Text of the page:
Aboriginal cultures, languages, and identities are irrevocably tied to the land. From traditional knowledge and land use practices to harvest traditional resources, and the processing and material products made from them, to people gathering, visiting and sharing food, bead and sewing skills, music, song, dance, and storytelling.

Cultural sustainability is dependent on transmission of these from the elder generation to the young, and a healthy and accessible land base from which to do that in order to thrive, not just survive. 

Land stewardship and access are a part of the inherent Aboriginal right to continue on the land, and integral to the maintenance of health and biodiversity of the land, water, and wildlife the people rely on. For those who live closer to the land than most, they are the first to notice changes, and the first to be affected by them.

Climate change and anthropogenic activities are key challenges that impact the ability and opportunity to conduct cultural and harvesting practices. 

Land, air, water, wildlife and biodiversity are part of a holistic interwoven ecological system. It's balance is what is required to keep the people that live with it culturally, socially, economically, and physically healthy and sustained.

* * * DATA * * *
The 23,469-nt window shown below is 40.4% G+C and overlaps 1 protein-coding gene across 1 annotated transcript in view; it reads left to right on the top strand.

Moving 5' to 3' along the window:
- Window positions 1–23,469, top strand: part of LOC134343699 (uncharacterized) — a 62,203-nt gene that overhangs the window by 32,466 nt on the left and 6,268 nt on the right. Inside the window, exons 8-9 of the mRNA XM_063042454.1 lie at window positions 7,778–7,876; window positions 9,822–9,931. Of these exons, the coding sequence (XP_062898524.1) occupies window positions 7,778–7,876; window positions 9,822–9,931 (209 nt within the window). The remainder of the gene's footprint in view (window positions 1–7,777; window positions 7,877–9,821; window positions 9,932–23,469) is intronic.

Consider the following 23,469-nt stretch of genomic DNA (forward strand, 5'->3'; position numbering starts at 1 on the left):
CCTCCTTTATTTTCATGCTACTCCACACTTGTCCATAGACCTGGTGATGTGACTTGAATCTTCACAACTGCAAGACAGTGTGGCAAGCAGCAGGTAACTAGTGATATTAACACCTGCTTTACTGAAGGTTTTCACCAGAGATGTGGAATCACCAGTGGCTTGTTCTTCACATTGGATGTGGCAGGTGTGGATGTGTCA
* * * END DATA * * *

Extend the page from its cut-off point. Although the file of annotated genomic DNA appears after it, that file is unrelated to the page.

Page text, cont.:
Canada has endorsed these and related principles within the United Nations Declaration of the Rights of Indigenous Peoples (UNDRIP), the UN Convention on Biodiversity Article 8(j), and the spirit of reconciliation in recommendations made through the Truth & Reconciliation Commission Final Report. 

To truly achieve these, community organizations and their land users must be consulted and equitably included in collaborative development of regional land management plans and policies that will affect their rights, the ecological integrity of their harvesting territories, and culturally significant resources. Crown authorities have a constitutional obligation to fulfill this promise and maintain ecosystems at a level of productivity sufficient to support the healthy cultural continuity of Aboriginal peoples. This priority should be echoed and coordinated in the mandates of all Ministries, and a new approach implemented through an equitable partnership that acknowledges the need for Aboriginal peoples and their knowledge for a successful outcome.